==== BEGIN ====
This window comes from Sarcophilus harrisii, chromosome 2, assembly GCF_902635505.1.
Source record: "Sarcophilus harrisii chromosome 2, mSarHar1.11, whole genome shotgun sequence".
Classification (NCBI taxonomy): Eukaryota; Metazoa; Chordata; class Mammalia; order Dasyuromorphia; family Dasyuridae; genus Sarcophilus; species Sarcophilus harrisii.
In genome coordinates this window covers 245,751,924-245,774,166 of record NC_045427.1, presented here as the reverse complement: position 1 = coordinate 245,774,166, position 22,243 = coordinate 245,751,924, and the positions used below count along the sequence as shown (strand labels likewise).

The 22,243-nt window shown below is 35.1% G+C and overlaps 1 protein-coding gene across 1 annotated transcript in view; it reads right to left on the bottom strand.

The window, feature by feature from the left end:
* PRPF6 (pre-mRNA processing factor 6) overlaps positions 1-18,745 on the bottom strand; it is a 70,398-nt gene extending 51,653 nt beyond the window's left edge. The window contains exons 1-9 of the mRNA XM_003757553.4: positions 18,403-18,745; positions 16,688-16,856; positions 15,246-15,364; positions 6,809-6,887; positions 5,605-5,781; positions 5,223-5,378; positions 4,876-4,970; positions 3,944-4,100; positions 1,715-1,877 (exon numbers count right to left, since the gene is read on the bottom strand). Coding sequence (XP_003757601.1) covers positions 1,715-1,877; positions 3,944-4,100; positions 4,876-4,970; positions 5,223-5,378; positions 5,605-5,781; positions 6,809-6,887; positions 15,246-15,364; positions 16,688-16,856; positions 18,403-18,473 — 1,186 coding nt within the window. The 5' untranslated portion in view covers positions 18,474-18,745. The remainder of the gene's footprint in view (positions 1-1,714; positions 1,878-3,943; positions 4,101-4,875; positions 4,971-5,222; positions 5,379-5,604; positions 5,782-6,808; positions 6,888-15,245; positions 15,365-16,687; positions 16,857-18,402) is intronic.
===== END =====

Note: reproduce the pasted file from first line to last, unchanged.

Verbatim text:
This window comes from Sarcophilus harrisii, chromosome 2, assembly GCF_902635505.1.
Source record: "Sarcophilus harrisii chromosome 2, mSarHar1.11, whole genome shotgun sequence".
Classification (NCBI taxonomy): Eukaryota; Metazoa; Chordata; class Mammalia; order Dasyuromorphia; family Dasyuridae; genus Sarcophilus; species Sarcophilus harrisii.
In genome coordinates this window covers 245,751,924-245,774,166 of record NC_045427.1, presented here as the reverse complement: position 1 = coordinate 245,774,166, position 22,243 = coordinate 245,751,924, and the positions used below count along the sequence as shown (strand labels likewise).

The 22,243-nt window shown below is 35.1% G+C and overlaps 1 protein-coding gene across 1 annotated transcript in view; it reads right to left on the bottom strand.

The window, feature by feature from the left end:
* PRPF6 (pre-mRNA processing factor 6) overlaps positions 1-18,745 on the bottom strand; it is a 70,398-nt gene extending 51,653 nt beyond the window's left edge. The window contains exons 1-9 of the mRNA XM_003757553.4: positions 18,403-18,745; positions 16,688-16,856; positions 15,246-15,364; positions 6,809-6,887; positions 5,605-5,781; positions 5,223-5,378; positions 4,876-4,970; positions 3,944-4,100; positions 1,715-1,877 (exon numbers count right to left, since the gene is read on the bottom strand). Coding sequence (XP_003757601.1) covers positions 1,715-1,877; positions 3,944-4,100; positions 4,876-4,970; positions 5,223-5,378; positions 5,605-5,781; positions 6,809-6,887; positions 15,246-15,364; positions 16,688-16,856; positions 18,403-18,473 — 1,186 coding nt within the window. The 5' untranslated portion in view covers positions 18,474-18,745. The remainder of the gene's footprint in view (positions 1-1,714; positions 1,878-3,943; positions 4,101-4,875; positions 4,971-5,222; positions 5,379-5,604; positions 5,782-6,808; positions 6,888-15,245; positions 15,365-16,687; positions 16,857-18,402) is intronic.